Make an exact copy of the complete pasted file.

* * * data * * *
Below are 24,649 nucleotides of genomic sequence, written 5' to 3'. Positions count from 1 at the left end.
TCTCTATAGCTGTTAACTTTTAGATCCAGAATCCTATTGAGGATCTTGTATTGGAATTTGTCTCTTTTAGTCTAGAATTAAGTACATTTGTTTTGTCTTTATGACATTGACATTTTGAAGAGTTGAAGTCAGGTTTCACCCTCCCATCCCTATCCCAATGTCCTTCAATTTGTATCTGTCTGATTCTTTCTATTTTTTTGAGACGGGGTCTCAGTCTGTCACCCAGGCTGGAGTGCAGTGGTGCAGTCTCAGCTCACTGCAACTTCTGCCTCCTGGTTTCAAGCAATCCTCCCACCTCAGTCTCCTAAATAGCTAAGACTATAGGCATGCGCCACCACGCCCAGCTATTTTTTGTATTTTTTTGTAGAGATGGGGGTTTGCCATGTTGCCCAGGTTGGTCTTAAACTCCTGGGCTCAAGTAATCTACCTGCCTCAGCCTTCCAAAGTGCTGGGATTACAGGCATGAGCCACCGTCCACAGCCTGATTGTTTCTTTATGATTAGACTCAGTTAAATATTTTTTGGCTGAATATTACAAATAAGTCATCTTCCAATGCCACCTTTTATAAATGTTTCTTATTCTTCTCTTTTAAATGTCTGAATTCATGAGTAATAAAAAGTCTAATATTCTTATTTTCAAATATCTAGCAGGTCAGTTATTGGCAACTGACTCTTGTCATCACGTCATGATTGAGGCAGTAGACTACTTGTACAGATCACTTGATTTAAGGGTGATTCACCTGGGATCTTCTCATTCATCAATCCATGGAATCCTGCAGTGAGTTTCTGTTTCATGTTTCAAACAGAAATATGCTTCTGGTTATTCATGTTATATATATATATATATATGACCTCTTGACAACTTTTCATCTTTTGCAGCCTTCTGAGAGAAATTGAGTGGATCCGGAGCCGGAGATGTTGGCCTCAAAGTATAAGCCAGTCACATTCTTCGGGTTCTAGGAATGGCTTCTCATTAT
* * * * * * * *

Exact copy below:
Below are 24,649 nucleotides of genomic sequence, written 5' to 3'. Positions count from 1 at the left end.
TCTCTATAGCTGTTAACTTTTAGATCCAGAATCCTATTGAGGATCTTGTATTGGAATTTGTCTCTTTTAGTCTAGAATTAAGTACATTTGTTTTGTCTTTATGACATTGACATTTTGAAGAGTTGAAGTCAGGTTTCACCCTCCCATCCCTATCCCAATGTCCTTCAATTTGTATCTGTCTGATTCTTTCTATTTTTTTGAGACGGGGTCTCAGTCTGTCACCCAGGCTGGAGTGCAGTGGTGCAGTCTCAGCTCACTGCAACTTCTGCCTCCTGGTTTCAAGCAATCCTCCCACCTCAGTCTCCTAAATAGCTAAGACTATAGGCATGCGCCACCACGCCCAGCTATTTTTTGTATTTTTTTGTAGAGATGGGGGTTTGCCATGTTGCCCAGGTTGGTCTTAAACTCCTGGGCTCAAGTAATCTACCTGCCTCAGCCTTCCAAAGTGCTGGGATTACAGGCATGAGCCACCGTCCACAGCCTGATTGTTTCTTTATGATTAGACTCAGTTAAATATTTTTTGGCTGAATATTACAAATAAGTCATCTTCCAATGCCACCTTTTATAAATGTTTCTTATTCTTCTCTTTTAAATGTCTGAATTCATGAGTAATAAAAAGTCTAATATTCTTATTTTCAAATATCTAGCAGGTCAGTTATTGGCAACTGACTCTTGTCATCACGTCATGATTGAGGCAGTAGACTACTTGTACAGATCACTTGATTTAAGGGTGATTCACCTGGGATCTTCTCATTCATCAATCCATGGAATCCTGCAGTGAGTTTCTGTTTCATGTTTCAAACAGAAATATGCTTCTGGTTATTCATGTTATATATATATATATATATGACCTCTTGACAACTTTTCATCTTTTGCAGCCTTCTGAGAGAAATTGAGTGGATCCGGAGCCGGAGATGTTGGCCTCAAAGTATAAGCCAGTCACATTCTTCGGGTTCTAGGAATGGCTTCTCATTAT